An Army investigation and congressional hearings have spotlighted a series of conflicting statements about Iraqi prisoner abuse between the top brass and the general who once ran Abu Ghraib prison and who was stripped this week of her brigade command.
Some military advocates say Brig. Gen. Janis Karpinski received light punishment because she is one of the Army’s few female generals. Recommended for a reprimand, she instead received a minor letter of admonishment.
At first, she kept her command of the 800th Military Police Brigade. But as pressure mounted from Congress to punish higher-ups — not just enlisted MPs at the prison — the Army this week temporarily reassigned her to a reserve unit at Fort Jackson, S.C.
The differences pitting Gen. Karpinski against superiors go to the heart of why the infamous prison near Baghdad was dysfunctional and why it became the venue for continued physical and psychological abuse of Iraqi detainees by military police.
Gen. Karpinski, a reservist who lives in Hilton Head, S.C., and works as a business consultant, says the scandal stemmed from a lack of manpower at Abu Ghraib and no clear direction from the military command in Baghdad led by Lt. Gen. Ricardo Sanchez. She denies knowledge of any abusive behavior before the scandal broke.
But Maj. Gen. Antonio M. Taguba, who completed the first of several ongoing administrative investigations, lays some blame squarely at the feet of Gen. Karpinski. His report says she did not act on recommendations from a series of fault-finding inquiries before the ill treatment began in October.
“Had the findings and recommendations contained within their own investigations been analyzed and actually implemented by Brig. Gen. Karpinski, many of the subsequent escapes, accountability lapses and cases of abuse may have been prevented,” Gen. Taguba wrote.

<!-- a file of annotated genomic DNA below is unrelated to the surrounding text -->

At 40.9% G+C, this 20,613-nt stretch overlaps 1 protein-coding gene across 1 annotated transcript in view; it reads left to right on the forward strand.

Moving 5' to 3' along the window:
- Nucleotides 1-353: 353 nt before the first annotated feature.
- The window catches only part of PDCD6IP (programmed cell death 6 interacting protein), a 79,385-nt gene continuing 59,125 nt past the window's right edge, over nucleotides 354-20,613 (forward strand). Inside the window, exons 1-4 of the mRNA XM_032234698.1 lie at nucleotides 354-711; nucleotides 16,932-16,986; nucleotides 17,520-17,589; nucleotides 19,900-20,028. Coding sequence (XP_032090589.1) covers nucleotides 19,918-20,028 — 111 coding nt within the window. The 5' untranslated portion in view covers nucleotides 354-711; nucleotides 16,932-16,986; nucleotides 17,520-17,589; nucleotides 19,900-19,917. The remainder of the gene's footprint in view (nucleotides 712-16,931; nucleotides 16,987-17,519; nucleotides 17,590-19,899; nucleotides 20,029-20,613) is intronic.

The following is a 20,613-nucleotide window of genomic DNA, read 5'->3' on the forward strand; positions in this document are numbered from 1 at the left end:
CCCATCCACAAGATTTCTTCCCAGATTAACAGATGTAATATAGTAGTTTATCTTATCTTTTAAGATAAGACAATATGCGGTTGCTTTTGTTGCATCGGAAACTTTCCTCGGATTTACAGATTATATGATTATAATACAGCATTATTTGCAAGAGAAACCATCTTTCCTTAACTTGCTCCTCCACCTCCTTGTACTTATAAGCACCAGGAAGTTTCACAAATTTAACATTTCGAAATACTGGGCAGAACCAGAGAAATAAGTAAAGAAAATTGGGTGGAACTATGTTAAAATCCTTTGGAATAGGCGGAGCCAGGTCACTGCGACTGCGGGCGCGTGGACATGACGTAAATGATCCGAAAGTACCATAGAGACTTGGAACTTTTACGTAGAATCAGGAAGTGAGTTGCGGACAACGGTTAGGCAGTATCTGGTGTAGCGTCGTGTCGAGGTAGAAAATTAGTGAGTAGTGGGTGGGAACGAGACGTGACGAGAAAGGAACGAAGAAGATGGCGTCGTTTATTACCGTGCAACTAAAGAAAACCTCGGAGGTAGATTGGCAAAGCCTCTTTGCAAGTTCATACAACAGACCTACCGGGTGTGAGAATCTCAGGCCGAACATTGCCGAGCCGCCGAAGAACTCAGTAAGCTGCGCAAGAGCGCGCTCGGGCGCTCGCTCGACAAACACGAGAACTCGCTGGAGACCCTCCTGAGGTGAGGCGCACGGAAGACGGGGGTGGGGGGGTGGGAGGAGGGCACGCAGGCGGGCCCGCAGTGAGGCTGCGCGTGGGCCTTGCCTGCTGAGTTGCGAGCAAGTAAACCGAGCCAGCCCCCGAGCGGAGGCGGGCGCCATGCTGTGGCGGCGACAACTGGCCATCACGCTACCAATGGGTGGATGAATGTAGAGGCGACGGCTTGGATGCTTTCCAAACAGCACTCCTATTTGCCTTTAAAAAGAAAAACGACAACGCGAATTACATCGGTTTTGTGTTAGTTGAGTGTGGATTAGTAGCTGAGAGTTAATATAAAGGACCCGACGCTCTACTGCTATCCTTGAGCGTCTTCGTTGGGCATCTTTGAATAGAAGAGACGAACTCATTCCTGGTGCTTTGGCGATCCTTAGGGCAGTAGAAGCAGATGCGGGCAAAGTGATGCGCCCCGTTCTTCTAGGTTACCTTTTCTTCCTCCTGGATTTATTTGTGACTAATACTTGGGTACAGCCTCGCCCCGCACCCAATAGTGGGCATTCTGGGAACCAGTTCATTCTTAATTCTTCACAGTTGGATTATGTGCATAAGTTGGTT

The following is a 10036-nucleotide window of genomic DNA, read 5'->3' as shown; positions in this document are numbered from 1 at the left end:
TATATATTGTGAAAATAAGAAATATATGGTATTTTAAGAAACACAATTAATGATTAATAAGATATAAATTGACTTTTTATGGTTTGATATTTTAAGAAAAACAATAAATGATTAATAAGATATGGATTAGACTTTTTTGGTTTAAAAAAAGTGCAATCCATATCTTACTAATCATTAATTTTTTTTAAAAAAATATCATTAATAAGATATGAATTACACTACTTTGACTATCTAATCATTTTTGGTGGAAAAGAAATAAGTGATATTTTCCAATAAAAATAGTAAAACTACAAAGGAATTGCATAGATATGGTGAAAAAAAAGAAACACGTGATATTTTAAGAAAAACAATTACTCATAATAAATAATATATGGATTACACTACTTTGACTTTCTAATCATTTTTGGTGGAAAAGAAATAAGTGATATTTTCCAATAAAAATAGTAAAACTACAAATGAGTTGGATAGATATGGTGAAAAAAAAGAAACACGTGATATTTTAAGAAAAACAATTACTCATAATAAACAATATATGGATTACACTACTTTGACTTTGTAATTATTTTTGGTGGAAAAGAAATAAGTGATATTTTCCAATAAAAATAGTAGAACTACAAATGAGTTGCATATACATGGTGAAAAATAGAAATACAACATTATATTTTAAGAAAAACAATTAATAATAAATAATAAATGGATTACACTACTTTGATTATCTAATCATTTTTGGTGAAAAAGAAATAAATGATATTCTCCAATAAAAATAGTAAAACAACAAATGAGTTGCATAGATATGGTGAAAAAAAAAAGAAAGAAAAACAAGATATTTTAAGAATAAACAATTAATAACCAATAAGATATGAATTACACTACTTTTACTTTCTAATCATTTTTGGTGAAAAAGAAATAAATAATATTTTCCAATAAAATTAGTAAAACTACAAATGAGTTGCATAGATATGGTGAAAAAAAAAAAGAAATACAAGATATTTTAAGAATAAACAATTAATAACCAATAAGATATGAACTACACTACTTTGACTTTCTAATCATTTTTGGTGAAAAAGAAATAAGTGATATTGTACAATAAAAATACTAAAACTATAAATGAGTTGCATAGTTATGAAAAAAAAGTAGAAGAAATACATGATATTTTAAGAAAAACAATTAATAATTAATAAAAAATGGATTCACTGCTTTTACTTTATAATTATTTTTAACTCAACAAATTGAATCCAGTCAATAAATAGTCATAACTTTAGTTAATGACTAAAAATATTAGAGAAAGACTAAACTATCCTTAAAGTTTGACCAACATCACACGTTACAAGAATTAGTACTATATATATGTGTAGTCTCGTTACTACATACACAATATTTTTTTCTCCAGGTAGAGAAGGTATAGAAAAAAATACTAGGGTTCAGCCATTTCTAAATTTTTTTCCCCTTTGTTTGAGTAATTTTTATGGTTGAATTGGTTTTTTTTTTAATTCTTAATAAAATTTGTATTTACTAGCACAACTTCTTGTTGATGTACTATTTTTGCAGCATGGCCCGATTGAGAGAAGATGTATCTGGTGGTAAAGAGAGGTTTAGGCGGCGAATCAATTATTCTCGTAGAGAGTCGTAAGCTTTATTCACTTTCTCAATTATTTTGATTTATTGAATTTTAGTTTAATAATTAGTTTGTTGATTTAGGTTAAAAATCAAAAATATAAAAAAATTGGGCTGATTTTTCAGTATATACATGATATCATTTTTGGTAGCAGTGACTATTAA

Some pro-military persons have seized on the Abu Ghraib scandal as an example of a “politically correct” military that does not want to punish a female general.
“I think they’ve been handling her with kid gloves,” said Elaine Donnelly, who heads the Center for Military Readiness. “The fact that she is a woman general who portrayed herself as a victim may have had something to do with it.”
On her suspension, Mrs. Donnelly said, “Frankly, I wonder why it has taken so long. She was there before, during and after the worst of the abuse. I’m not convinced at all by her argument she did not know.”
William S. Lind, who directs the Center for Cultural Conservatism at the Free Congress Foundation, writes in a column this week that, “The apparent breakdown in discipline among the MPs at Abu Ghraib may relate to the presence of women, and especially to the fact that the commander was a woman. … The climate of ‘political correctness’ (or, to give it its true name, cultural Marxism) that has infested and overwhelmed the American armed forces makes it almost impossible to discipline a woman — and risky for a man to attempt to do so.”
Whatever the reason, one theme is clear: Abu Ghraib was a disaster waiting to happen. Rules on uniforms were not enforced; soldiers wrote poems and other sayings on their helmets; saluting of officers was not enforced. Records on inmates and escapes were spotty. Regulations were not posted; no MP had been trained adequately in detainee operations.
“I have never seen a more dysfunctional command relationship in the history of me looking at the military like that jail,” Sen. Lindsey Graham, South Carolina Republican, told Gen. Sanchez at a Senate hearing last week.
“Sir,” the three-star general responded, “It was dysfunctional before the 19th of November.”
His reference to that date was a message to his critics, including Gen. Karpinski. She has blamed problems on the turnover of prison command from her 800th Brigade on that date to the 205th Military Intelligence Brigade. Some MPs accused of misconduct contend they acted on orders from 205th officers. But most abuses occurred in October and early November prior to the 19th, according to Gen. Taguba.